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Here’s the asteroid NASA is going to crash a spacecraft into

What could we do if we spotted a dangerous asteroid on a collision course with our planet? NASA has an idea that it’s testing out, though it might sound like a Hollywood plot. The DART mission will deliberately fly a small spacecraft into an asteroid to see whether its path can be deflected. The idea is to test whether this concept would be effective if a real dangerous asteroid was observed heading toward Earth.

The DART spacecraft launched in November last year and sent back its first images in December. But following the spacecraft is only half of the picture, as the NASA team also needed to confirm the exact orbit of the asteroid they are targeting.

The asteroid Didymos, located near the center of the screen, moves across the night sky.
On the night of July 7, 2022, the Lowell Discovery Telescope near Flagstaff, Arizona captured this sequence in which the asteroid Didymos, located near the center of the screen, moves across the night sky. The sequence is sped up by about 900 times. Scientists used this and other observations from the July campaign to confirm Dimorphos’ orbit and anticipated location at the time of DART’s impact. Lowell Observatory/N. Moskovitz

The asteroid Dimorphos is one of a binary pair, along with its larger companion Didymos. They orbit the sun in around two years, in an eccentric orbit which at some points comes as close to the sun as Earth is, and at other points is 2.3 times this distance from the sun. The DART researchers needed to confirm the asteroids’ exact orbit to make sure the spacecraft would intercept them correctly, which they did by using observations in early 2021.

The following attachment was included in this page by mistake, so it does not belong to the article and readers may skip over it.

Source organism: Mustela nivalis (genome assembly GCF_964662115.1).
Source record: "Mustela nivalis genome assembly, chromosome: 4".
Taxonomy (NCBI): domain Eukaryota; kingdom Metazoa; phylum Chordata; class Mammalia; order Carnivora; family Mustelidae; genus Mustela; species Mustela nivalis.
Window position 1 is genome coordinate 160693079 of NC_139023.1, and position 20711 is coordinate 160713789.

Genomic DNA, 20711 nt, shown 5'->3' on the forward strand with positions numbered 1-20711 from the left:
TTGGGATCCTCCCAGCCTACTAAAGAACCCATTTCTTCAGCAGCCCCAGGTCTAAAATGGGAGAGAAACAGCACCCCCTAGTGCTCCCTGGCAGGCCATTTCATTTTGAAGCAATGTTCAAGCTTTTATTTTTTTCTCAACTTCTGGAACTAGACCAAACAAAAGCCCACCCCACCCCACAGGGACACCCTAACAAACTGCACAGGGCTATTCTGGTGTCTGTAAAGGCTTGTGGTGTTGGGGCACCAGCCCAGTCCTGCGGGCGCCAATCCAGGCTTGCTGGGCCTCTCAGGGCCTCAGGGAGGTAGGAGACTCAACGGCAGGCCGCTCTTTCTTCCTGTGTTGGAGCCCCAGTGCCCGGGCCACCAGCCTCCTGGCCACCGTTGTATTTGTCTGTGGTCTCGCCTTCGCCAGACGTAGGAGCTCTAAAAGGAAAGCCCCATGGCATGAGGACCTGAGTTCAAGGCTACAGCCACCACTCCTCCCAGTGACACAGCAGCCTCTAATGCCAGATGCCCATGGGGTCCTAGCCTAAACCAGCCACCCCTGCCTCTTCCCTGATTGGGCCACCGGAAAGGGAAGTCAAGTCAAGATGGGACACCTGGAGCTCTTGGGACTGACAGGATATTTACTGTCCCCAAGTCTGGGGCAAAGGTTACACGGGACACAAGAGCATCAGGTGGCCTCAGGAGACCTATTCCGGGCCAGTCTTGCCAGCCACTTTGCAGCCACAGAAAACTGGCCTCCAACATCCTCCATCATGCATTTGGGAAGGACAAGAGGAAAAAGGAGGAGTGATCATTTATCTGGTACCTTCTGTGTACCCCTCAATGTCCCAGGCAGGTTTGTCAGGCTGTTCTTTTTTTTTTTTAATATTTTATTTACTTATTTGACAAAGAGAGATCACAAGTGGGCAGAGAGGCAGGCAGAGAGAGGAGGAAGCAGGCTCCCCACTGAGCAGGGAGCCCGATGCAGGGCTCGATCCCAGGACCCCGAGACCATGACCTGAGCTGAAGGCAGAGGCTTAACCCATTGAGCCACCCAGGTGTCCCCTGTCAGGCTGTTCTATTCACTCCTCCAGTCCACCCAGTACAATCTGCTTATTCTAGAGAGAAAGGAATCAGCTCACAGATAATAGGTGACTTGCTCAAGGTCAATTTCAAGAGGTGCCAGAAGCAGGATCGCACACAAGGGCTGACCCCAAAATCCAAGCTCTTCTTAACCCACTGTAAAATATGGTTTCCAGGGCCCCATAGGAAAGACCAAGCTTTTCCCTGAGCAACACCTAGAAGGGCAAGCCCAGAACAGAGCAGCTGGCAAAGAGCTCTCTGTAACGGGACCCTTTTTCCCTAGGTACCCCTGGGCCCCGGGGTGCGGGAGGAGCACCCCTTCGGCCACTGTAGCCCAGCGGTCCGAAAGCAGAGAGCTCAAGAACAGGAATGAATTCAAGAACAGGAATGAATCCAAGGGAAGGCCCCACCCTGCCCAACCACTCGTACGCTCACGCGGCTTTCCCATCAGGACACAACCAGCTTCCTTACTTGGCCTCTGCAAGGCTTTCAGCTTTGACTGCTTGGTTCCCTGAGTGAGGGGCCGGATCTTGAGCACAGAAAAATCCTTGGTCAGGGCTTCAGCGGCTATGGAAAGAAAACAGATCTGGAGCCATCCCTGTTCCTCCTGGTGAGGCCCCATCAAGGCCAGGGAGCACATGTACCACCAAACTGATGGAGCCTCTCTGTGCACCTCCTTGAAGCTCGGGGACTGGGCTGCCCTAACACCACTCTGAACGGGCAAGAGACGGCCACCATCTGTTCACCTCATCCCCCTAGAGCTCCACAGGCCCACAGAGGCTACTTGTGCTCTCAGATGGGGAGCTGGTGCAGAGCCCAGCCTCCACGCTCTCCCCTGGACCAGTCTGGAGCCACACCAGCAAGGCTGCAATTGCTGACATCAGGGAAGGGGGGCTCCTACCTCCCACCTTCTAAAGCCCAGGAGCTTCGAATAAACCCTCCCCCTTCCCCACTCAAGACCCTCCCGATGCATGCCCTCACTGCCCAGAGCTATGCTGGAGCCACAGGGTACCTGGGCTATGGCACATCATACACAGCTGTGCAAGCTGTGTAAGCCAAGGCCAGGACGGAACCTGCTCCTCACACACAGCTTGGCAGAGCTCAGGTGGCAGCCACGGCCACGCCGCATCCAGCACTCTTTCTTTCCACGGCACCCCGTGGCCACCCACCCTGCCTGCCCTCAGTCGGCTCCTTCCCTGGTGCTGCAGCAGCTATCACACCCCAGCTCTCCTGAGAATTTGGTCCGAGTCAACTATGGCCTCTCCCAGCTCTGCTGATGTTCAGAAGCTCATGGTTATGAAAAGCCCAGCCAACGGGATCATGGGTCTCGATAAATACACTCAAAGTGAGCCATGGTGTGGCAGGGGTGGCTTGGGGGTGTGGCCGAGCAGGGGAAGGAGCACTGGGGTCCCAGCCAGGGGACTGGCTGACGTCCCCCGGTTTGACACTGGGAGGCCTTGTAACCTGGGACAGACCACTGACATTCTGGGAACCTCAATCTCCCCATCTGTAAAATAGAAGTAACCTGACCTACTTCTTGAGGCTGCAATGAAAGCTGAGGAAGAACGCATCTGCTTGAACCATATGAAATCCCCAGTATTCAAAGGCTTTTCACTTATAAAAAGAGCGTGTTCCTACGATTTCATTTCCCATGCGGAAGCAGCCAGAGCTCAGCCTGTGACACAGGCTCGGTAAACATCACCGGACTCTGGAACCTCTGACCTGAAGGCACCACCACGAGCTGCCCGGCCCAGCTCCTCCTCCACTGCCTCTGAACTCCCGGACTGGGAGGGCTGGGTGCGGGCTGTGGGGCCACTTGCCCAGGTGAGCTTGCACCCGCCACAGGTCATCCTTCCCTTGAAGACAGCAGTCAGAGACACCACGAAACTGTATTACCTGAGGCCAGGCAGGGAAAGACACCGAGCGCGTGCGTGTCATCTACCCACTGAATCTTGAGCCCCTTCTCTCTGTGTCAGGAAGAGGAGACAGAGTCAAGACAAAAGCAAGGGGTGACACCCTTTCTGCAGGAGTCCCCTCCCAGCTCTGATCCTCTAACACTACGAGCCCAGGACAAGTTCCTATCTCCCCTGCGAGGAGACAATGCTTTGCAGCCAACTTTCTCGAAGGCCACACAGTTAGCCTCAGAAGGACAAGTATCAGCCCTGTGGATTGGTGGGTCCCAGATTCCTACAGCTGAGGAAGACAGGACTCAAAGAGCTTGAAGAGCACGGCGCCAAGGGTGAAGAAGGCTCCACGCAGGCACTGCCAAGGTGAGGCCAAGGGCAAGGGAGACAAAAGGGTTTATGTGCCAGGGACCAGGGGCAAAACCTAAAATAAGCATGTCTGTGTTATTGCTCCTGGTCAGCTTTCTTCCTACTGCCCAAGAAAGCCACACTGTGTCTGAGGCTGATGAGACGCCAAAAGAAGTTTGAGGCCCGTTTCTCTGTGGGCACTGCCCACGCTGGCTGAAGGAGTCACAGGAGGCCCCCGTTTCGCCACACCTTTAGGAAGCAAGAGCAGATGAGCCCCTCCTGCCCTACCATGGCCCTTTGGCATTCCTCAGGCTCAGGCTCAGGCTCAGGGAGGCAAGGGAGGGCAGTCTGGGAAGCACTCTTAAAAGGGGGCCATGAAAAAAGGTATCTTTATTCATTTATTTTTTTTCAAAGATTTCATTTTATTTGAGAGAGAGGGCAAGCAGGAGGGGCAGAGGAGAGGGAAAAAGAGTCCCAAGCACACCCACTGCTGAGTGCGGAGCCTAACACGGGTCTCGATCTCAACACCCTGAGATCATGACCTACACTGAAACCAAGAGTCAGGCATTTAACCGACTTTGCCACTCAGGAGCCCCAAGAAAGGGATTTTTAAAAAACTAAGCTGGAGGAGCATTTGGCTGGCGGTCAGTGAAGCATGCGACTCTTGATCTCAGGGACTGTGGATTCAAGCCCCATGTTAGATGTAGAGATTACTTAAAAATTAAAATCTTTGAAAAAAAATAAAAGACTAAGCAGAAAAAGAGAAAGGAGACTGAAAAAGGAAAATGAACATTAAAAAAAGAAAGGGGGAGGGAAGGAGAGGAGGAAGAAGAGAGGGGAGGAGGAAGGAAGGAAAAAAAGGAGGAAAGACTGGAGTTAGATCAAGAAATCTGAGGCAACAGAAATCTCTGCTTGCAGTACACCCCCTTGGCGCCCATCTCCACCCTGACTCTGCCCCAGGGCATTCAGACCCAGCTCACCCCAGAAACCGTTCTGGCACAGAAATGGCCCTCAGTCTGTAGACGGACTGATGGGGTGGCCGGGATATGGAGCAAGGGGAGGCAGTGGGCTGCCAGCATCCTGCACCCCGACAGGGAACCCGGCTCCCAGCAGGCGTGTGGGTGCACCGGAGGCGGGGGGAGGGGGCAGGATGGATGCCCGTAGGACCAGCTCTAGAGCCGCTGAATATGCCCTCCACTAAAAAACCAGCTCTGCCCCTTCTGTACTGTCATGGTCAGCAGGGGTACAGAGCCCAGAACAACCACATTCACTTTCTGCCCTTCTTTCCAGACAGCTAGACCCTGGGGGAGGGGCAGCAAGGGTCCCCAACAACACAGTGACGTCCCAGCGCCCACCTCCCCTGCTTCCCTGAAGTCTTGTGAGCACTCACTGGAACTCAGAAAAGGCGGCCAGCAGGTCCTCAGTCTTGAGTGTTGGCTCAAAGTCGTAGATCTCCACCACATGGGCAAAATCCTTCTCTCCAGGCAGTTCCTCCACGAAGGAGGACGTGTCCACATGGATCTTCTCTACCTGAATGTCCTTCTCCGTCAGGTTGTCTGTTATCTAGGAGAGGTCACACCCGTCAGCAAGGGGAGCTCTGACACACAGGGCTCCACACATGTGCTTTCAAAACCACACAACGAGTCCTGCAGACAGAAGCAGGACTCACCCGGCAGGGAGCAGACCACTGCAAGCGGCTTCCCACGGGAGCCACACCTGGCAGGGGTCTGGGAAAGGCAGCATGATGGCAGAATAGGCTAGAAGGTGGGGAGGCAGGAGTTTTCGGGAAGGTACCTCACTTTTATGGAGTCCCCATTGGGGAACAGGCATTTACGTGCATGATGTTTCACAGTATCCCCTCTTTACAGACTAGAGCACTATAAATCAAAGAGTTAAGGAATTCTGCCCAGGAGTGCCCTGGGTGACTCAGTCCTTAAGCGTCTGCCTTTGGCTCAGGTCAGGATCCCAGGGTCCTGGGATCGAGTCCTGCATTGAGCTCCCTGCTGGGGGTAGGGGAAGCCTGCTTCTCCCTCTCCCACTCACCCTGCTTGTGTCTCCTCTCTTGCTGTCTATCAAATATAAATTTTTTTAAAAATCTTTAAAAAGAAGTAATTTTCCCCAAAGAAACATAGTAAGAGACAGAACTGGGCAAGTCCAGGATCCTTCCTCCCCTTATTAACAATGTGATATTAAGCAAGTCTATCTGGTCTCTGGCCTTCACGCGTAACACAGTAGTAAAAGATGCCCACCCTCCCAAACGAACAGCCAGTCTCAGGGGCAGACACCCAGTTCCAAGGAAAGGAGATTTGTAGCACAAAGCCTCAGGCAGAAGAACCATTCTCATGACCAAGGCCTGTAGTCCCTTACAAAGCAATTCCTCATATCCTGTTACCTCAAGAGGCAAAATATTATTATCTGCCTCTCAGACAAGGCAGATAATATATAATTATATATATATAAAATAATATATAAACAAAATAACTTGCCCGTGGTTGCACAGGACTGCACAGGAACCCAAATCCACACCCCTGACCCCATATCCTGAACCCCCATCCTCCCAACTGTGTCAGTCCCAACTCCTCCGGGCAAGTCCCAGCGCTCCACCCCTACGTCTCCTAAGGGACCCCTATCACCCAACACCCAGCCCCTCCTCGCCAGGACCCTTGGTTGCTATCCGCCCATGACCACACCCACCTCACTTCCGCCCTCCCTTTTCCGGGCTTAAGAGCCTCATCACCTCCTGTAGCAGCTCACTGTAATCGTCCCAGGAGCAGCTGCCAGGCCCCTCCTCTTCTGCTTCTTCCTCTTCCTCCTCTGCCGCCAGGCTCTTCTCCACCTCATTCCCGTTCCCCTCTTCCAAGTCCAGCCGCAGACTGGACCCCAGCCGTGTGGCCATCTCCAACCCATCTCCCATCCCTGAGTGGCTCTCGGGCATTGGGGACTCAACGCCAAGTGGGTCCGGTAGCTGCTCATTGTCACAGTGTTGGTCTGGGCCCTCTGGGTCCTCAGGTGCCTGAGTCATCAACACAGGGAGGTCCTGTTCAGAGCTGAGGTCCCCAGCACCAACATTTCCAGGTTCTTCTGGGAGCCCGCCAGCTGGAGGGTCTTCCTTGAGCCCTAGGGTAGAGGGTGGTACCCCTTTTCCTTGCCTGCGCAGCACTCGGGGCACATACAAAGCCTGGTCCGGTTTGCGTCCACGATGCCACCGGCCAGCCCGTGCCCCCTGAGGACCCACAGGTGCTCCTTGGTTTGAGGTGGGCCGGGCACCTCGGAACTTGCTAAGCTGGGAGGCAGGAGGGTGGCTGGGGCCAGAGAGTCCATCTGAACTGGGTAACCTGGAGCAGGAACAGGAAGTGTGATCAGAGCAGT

But beyond this, it was also important for the team to have an exact model of how the asteroid system behaved before the spacecraft impacted it. So further observations were made using ground-based telescopes in July this year.

“The before-and-after nature of this experiment requires exquisite knowledge of the asteroid system before we do anything to it,” explained Nick Moskovitz, an astronomer with Lowell Observatory who worked on the observation campaign, in a statement. “We don’t want to, at the last minute, say, ‘Oh, here’s something we hadn’t thought about or phenomena we hadn’t considered.’ We want to be sure that any change we see is entirely due to what DART did.”

Thanks to these latest observations, the team has confirmed the movement of the binary asteroid system, when it could see events called mutual events when one asteroid passed in front of the other. The researchers observed 11 mutual events which let them model where the two asteroids will be in relation to each other when the DART spacecraft impacts Dimorphos.

“We really have high confidence now that the asteroid system is well understood and we are set up to understand what happens after impact,” Moskovitz said.

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